On the very last day of the B.C. Legislature’s spring session, the BC Liberals tabled Bill 29, a Bill to prevent municipalities from charging private schools property tax. BC Liberal Finance Minister Mike de Jong was apparently concerned about the possibility of cities and towns applying property taxes on private schools’ non-classroom facilities (classroom space is already tax-exempt). This is an unconscionable priority, given the significant challenges public school students, teachers and staff face from government underfunding.
In debate, Green MLA Andrew Weaver demanded that BC “treat independent schools the same as public schools” and ensure that there is “consistent treatment across the province with respect to the way independent schools are subjected to municipal property taxation”. Weaver went on to explain that Bill 29 would allow private schools to claim not only the land immediately under a school building but other land as well – surrounding property, including fields, tracks, athletic centres, drop-off areas, parking lots and maintenance facilities. (The land underneath an actual private school building has been tax-exempt since 1957, under government legislation. Public schools are already tax-exempt. ) Weaver continued: “In summary, then, first off I would like to recognize that we do have an outstanding education system. It does not help our education system when we continue to bemoan the problems in it instead of celebrating the successes in it. Sure, there are problems in our education system. There are problems in everything around us. But we will not move this education system forward if all we do is fixate on the negative that’s in it. Secondly, I think fairness is critical. This bill provides fairness, recognizing that there are other provinces where independent schools, like the Catholic system, are actually part of the public system, whereas in B.C. we’ve never had Catholic school boards.”
What’s the take-away? Don’t identify problems, don’t persist with calling attention to problems – like serious ideologically-driven underfunding? Institute an official religion-based (just Catholic, though) School Board?
Bill 29 was approved unanimously in the Legislature on September 30 and received Royal Assent on November 17, 2015. This means that all property that is reasonably necessary for providing an educational program equivalent to the public sector will now receive a statutory property tax exemption. Any additional lands, such as endowment land, holding property or adjacent land that is currently not used for instruction, may still be granted a permissive exemption from the municipality under the Community Charter , s 224, h.1, at the request of the independent school authority.
NDP critic Rob Fleming said the private school deal shouldn’t occur during a time of funding cuts to public schools. “It’s staggering to me that the government can award additional tax exemptions to private schools,” he said. “It’s a complete double standard to say public schools need to tighten their belts and slash programs while the government suggests we can afford more subsidies to private school.”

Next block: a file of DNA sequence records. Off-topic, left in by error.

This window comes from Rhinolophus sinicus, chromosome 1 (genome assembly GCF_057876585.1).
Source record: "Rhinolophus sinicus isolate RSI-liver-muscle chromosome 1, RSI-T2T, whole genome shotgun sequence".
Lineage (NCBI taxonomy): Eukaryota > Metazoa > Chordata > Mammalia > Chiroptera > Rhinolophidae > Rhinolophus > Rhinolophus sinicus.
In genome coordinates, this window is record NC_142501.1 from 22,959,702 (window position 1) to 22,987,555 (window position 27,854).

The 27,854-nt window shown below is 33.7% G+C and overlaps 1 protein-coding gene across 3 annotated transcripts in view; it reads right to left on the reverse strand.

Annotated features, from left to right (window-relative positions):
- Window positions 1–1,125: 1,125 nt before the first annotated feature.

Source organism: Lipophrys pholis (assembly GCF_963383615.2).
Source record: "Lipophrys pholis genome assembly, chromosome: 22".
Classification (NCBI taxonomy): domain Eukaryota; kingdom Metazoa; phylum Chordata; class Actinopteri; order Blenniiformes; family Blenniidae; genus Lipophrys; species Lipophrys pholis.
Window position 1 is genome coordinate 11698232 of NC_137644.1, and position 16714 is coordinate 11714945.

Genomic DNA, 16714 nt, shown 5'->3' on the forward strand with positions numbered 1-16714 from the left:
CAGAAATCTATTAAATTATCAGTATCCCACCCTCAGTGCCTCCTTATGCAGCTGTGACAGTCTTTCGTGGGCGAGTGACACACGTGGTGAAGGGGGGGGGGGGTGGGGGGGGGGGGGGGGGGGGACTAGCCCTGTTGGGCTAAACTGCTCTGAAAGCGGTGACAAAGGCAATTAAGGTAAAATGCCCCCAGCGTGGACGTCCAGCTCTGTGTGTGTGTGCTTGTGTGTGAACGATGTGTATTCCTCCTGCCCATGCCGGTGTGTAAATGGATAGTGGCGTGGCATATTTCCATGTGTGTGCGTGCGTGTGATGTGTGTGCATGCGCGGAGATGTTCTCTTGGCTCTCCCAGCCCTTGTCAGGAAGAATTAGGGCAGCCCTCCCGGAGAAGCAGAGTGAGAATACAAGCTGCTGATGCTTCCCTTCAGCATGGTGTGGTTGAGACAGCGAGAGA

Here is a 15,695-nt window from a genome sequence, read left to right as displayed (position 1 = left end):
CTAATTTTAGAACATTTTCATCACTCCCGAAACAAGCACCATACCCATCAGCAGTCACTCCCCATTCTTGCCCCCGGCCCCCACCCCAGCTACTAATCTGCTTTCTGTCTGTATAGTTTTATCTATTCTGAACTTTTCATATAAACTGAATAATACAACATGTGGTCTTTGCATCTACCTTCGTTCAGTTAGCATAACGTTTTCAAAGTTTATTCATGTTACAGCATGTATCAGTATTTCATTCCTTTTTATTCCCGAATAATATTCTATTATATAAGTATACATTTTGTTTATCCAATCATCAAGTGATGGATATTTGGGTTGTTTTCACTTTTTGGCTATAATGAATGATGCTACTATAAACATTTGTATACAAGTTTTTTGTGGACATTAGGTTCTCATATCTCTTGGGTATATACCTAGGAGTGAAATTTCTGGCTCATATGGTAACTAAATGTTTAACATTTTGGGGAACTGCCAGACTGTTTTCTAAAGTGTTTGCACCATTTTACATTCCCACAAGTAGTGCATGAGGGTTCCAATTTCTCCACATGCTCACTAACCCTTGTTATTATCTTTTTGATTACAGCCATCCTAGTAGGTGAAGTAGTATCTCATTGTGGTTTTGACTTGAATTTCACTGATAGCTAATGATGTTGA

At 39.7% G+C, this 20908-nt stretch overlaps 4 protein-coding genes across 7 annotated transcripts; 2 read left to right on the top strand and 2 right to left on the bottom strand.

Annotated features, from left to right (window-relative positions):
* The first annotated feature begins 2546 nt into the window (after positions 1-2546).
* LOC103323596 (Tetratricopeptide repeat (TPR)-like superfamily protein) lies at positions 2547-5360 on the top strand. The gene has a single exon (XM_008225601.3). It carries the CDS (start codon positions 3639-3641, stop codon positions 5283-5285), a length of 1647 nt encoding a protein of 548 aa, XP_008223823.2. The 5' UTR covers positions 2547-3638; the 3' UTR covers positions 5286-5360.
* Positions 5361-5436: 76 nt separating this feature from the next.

In 2012, the City of Victoria overhauled its tax exemption policies, linking most private school tax exemptions to the level of provincial operating funds they receive, typically 50 per cent. As allowed by the Community Charter which permits exemption from municipal taxes, the City of Victoria granted Glenlyon Norfolk School a 2014 tax exemption of $41,028. (Attending Glenlyon for Grades 6 through 12 costs between $16,040 and $17,430 per year. In 2011, the school posted a $986,631 surplus. )
Private school defenders claim they are helping the public system since private school customers still pay taxes for the public system, plus the extra costs for private school, sparing the public system the costs of 76,000 students. But the Province is obligated to provide a free (becoming a joke, with school fees all over public schools) appropriate education for every student.
Both John Horgan and Rob Fleming, leader and education critic respectively for the BC NDP, have publicly approved of the funding status quo.
BC School Trustees (although the BCSTA has taken issue with government subsidies to private schools, did not unanimously vote in favour of an Alberni District trustee’s motion to end public subsidies of private schools in BC, at the April BCSTA AGM. So some public school trustees are in favour of public subsidies to private schools. Isn’t that some sort of conflict of interest from elected people whose mandate in BCSTA Bylaw is to” represent the public interest in public school education”?
Children have a right to an accessible, quality education that does not depend on family socioeconomic status. BC public schools struggle with provincially-imposed budget cuts and unexpected downloads, loss of staff and services, while the continuing transfer of critical public resources to the private sector continues.
http://www.vicnews.com/news/149751035.html: Tax break for Glenlyon Norfolk school sparks opposition